There are several reasons that an item of email might be considered to be junk email; these include for example the item might:
Unsolicited commercial email (UCE), also referred to as junk email or email spam has grown exponentially since the inception of the internet and email and is estimated to account for over 90% of worldwide email traffic. The sending of junk email is actually prohibited by most internet service providers under their acceptable use policies but nonetheless even reputable companies still resort to sending spam email messages. It is important to note that you might find your email inbox filling up with advertising messages from companies that you have subscribed to or allowed to send you such messages and these are not considered to be spam.
Most email servers contain filters which use several algorithms to determine a spam confidence level (SCL) number. Each message is "read" by the email server and given an SCL number. This, for example, might be determined by the message supposedly advertising pharmaceutical products such as Viagra; or containing links to pornographic websites; or containing many words that are used only in spam. These are just examples; the list is very long. The higher the SCL number, the more confident the server is that the message is spam. In addition to the blacklist check below, this should ensure the majority of junk email is filtered out before it ever arrives in your inbox but spammers are inventive and persistent, they are continually looking for ways to beat the filters and organisations that run email servers have to be just as vigilant.
Email that is filtered by the server and considered to be spam will usually end up in a junk email folder but you should not rely on email filtering alone to deal with your email, you must also be vigilant.
A number of DNS blacklists such as that run by The Spamhaus Project track spam and cyber threats and provide intelligence based on that tracking to internet service providers and organisations running email servers. That intelligence in the form of several databases is readily available and frequently updated and targets spammers as well as the providers of spam-support services. Servers consult the DNS blacklists to check if incoming email originates from an IP or range of IPs is in the database and email that meets that criteria will usually be marked as spam and as a consequence, end up in the junk email folder or be completely blocked.
In addition, most email clients (the program you use to get and read your email) have the ability for you to mark individual sender addresses, originating domain names, even countries or languages as spam.
Cyber threats such as ransomware; phishing attacks; viruses; worms and associated malware are often detected and filtered by email servers. Note though that nothing is fool-proof and some malicious threats will inevitably get through, maybe even as far as your inbox. The above threats are of a different nature and it is not our intention to enter into detail or descriptions of them here. For example computers and networks affected by ransomware will have all data encrypted and instead of the usual desktop, the user will be presented by a screen informing them of the encryption and giving them the option of paying in order to get a decryption key without which the data on the computer will remain inaccessible; whereas a phishing attack will simply attempt to gain sensitive data from your computer without you necessarily knowing it has happened.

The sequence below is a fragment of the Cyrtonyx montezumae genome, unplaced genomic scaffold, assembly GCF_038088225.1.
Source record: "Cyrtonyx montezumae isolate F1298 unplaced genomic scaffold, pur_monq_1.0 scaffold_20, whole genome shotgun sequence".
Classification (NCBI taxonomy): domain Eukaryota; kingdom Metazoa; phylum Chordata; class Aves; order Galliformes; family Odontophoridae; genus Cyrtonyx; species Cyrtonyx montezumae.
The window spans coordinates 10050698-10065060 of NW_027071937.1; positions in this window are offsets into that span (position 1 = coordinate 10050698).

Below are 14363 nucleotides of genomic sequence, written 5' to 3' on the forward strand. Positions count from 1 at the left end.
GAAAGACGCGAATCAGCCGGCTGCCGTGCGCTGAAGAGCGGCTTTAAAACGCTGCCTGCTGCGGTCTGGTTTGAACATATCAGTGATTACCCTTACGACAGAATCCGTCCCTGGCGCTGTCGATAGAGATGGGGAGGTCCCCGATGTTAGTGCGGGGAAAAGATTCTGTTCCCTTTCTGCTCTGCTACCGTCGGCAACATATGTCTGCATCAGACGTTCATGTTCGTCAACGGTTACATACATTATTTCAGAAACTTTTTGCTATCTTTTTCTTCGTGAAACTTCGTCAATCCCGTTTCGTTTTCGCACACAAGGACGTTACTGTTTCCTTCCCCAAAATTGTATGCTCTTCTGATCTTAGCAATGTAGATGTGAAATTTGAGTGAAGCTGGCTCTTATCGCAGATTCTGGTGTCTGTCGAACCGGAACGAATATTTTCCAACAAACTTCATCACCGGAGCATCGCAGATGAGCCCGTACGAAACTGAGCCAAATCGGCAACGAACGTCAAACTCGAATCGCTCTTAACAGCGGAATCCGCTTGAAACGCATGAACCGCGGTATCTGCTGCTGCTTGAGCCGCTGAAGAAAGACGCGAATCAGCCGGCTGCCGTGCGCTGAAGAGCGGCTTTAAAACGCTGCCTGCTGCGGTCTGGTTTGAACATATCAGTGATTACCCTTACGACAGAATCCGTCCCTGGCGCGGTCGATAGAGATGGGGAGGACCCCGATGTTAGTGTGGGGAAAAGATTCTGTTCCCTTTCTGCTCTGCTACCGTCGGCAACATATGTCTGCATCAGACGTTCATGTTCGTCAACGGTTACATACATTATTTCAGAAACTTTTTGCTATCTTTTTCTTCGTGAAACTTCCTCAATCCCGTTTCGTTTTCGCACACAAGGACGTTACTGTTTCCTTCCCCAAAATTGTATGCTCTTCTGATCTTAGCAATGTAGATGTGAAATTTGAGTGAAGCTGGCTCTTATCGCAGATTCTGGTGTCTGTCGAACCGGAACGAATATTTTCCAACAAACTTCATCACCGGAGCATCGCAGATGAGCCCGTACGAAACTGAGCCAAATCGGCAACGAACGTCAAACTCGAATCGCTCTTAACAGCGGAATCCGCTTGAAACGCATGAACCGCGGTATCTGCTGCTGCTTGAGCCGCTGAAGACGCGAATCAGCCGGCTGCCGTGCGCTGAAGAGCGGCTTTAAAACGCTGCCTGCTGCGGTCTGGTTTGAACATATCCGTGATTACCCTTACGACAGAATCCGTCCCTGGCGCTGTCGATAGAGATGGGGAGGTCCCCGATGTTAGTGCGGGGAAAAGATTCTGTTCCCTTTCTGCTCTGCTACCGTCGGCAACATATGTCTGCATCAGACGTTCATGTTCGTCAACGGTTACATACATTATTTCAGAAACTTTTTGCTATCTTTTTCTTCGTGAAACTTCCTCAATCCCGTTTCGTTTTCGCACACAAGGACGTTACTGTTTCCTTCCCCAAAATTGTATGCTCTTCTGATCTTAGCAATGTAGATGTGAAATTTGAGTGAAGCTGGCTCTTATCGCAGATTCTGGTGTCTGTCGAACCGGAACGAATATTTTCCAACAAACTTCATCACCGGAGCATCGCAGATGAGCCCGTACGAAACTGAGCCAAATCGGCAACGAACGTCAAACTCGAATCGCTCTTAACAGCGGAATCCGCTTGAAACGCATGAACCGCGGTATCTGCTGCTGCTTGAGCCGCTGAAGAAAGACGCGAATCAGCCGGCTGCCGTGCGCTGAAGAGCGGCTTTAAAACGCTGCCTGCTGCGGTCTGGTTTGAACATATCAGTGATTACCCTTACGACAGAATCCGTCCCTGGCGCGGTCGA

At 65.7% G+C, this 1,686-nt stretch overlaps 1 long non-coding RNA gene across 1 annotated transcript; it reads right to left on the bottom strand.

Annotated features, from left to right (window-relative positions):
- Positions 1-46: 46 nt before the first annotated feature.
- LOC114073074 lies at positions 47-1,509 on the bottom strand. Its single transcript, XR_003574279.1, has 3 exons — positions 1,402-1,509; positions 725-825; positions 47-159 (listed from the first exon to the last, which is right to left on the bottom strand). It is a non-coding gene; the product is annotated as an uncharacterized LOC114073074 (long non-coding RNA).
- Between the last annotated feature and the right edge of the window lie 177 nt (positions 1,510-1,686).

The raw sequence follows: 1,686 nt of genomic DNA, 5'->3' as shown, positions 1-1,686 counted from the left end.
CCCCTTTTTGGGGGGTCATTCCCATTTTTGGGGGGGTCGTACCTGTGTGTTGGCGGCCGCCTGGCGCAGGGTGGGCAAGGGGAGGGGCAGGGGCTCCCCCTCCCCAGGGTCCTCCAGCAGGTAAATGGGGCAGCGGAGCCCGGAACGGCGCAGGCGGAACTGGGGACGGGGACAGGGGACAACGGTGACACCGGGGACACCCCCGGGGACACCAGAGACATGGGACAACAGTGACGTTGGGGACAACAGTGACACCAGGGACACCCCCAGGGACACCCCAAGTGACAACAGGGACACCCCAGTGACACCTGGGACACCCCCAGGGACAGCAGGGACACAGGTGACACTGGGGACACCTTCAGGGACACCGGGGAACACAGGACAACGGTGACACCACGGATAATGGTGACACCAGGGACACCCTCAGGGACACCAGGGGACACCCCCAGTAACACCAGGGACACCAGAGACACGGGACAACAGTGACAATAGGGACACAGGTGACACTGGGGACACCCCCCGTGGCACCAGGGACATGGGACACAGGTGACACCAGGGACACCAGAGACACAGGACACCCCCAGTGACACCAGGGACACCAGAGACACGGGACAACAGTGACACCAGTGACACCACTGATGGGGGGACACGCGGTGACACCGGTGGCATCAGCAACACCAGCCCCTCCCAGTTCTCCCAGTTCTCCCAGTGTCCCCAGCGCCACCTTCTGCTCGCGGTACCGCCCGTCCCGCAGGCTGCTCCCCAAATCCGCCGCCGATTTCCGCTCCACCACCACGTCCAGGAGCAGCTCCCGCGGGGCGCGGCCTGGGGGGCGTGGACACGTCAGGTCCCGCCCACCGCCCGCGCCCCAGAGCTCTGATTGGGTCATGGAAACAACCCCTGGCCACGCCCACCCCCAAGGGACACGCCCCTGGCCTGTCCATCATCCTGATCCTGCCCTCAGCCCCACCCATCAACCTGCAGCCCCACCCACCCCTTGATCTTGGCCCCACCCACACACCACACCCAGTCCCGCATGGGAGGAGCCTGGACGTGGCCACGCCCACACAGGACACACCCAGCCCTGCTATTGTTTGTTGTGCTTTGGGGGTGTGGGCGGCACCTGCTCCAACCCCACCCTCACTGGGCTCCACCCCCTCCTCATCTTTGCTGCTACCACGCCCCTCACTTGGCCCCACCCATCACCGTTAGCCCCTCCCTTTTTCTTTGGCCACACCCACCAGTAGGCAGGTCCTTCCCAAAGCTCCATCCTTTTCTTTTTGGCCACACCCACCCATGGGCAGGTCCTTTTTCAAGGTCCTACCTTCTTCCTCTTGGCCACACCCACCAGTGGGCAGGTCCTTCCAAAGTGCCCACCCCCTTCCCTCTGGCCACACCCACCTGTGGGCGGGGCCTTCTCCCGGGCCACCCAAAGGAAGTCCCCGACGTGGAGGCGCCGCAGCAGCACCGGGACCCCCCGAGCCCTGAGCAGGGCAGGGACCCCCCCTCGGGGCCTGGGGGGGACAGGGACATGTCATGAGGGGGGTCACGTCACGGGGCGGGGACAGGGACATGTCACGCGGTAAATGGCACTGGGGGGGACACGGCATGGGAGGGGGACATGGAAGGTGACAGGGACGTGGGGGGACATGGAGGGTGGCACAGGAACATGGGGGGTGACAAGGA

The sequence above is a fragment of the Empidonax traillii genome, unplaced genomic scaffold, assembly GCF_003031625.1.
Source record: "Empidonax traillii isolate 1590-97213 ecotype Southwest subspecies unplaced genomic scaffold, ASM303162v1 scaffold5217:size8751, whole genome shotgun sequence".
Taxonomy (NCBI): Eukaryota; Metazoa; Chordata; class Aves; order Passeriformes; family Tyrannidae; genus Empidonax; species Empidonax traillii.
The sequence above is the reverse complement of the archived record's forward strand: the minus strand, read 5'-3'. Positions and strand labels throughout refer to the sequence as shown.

Often these emails are disguised as originating from a respected and reputable service provider such as a bank; a public body; a well-known retailer etc.
There is no way of stopping junk email completely, if you are going to receive email (and you are going to give your email address out), then it is inevitable that you will receive some junk email sooner or later. Most people who send out junk emails keep changing their email addresses or they use forged addresses, so it is impossible for email servers and clients to automatically filter these messages based on who they appear to be from.
Junk email that appears to be merely advertising is usually pretty harmless, albeit annoying. But how do you know if it is harmful? The first rule when dealing with email, including mail that arrives in your inbox and not the junk mail folder is to be suspicious of everything, even if it appears to come from a friend or somebody on your contacts list.
It is often clear from the subject line that a message is junk, so with items such as this, you don't even need to read the message to be able to deal with it. If you receive an email item that is clearly junk mail:
A fairly effective way of dealing with junk email is to use a disposable email address. You can easily sign up for an additional email account from such services as gmail or hotmail. You could use this account specifically for buying online or writing to newsgroups etc.. If you find that you are getting a lot of spam at this address, you can simply delete it and set up another.
Be wary about giving out your main email address. If in doubt, it is a good idea to use the disposable address detailed above.
If you have a website, do not reveal your email address on it. Putting your email address on it will be easy pickings for a spambot which is a program that is designed to harvest email addresses from websites. You should use a web contact form instead.